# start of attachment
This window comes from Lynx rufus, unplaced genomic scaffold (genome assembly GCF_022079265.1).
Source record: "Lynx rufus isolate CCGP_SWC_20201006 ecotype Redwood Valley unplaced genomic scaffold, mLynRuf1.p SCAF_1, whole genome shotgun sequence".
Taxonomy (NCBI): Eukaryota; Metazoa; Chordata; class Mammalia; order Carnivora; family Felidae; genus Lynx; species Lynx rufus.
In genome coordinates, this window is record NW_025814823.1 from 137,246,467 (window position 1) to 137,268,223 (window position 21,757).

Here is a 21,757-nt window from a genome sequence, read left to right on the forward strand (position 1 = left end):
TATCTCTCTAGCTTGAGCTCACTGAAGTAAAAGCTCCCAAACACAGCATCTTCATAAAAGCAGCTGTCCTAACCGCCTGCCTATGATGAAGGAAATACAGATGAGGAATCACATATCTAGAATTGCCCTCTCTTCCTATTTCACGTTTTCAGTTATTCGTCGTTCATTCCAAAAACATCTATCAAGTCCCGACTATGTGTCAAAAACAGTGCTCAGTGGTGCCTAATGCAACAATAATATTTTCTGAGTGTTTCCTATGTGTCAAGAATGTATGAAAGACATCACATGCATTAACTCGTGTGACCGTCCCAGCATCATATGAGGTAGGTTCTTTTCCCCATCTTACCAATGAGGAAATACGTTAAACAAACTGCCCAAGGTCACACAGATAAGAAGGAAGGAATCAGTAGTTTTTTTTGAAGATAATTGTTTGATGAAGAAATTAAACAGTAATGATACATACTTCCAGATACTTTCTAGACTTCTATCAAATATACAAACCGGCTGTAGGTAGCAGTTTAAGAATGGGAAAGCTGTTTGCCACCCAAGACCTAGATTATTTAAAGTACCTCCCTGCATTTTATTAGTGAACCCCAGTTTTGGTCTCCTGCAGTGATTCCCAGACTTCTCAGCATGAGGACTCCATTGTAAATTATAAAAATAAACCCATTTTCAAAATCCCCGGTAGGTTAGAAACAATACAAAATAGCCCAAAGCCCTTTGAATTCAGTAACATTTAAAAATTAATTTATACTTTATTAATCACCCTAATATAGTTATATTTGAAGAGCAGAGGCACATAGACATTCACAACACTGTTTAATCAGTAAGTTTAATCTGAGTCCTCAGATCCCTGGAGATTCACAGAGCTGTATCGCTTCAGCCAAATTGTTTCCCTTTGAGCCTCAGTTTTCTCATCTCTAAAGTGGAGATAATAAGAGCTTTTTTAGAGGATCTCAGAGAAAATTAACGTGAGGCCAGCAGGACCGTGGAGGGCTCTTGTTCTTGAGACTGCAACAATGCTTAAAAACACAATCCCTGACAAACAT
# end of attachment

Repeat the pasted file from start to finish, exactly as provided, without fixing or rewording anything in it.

This window comes from Lynx rufus, unplaced genomic scaffold (genome assembly GCF_022079265.1).
Source record: "Lynx rufus isolate CCGP_SWC_20201006 ecotype Redwood Valley unplaced genomic scaffold, mLynRuf1.p SCAF_1, whole genome shotgun sequence".
Taxonomy (NCBI): Eukaryota; Metazoa; Chordata; class Mammalia; order Carnivora; family Felidae; genus Lynx; species Lynx rufus.
In genome coordinates, this window is record NW_025814823.1 from 137,246,467 (window position 1) to 137,268,223 (window position 21,757).

Here is a 21,757-nt window from a genome sequence, read left to right on the forward strand (position 1 = left end):
TATCTCTCTAGCTTGAGCTCACTGAAGTAAAAGCTCCCAAACACAGCATCTTCATAAAAGCAGCTGTCCTAACCGCCTGCCTATGATGAAGGAAATACAGATGAGGAATCACATATCTAGAATTGCCCTCTCTTCCTATTTCACGTTTTCAGTTATTCGTCGTTCATTCCAAAAACATCTATCAAGTCCCGACTATGTGTCAAAAACAGTGCTCAGTGGTGCCTAATGCAACAATAATATTTTCTGAGTGTTTCCTATGTGTCAAGAATGTATGAAAGACATCACATGCATTAACTCGTGTGACCGTCCCAGCATCATATGAGGTAGGTTCTTTTCCCCATCTTACCAATGAGGAAATACGTTAAACAAACTGCCCAAGGTCACACAGATAAGAAGGAAGGAATCAGTAGTTTTTTTTGAAGATAATTGTTTGATGAAGAAATTAAACAGTAATGATACATACTTCCAGATACTTTCTAGACTTCTATCAAATATACAAACCGGCTGTAGGTAGCAGTTTAAGAATGGGAAAGCTGTTTGCCACCCAAGACCTAGATTATTTAAAGTACCTCCCTGCATTTTATTAGTGAACCCCAGTTTTGGTCTCCTGCAGTGATTCCCAGACTTCTCAGCATGAGGACTCCATTGTAAATTATAAAAATAAACCCATTTTCAAAATCCCCGGTAGGTTAGAAACAATACAAAATAGCCCAAAGCCCTTTGAATTCAGTAACATTTAAAAATTAATTTATACTTTATTAATCACCCTAATATAGTTATATTTGAAGAGCAGAGGCACATAGACATTCACAACACTGTTTAATCAGTAAGTTTAATCTGAGTCCTCAGATCCCTGGAGATTCACAGAGCTGTATCGCTTCAGCCAAATTGTTTCCCTTTGAGCCTCAGTTTTCTCATCTCTAAAGTGGAGATAATAAGAGCTTTTTTAGAGGATCTCAGAGAAAATTAACGTGAGGCCAGCAGGACCGTGGAGGGCTCTTGTTCTTGAGACTGCAACAATGCTTAAAAACACAATCCCTGACAAACAT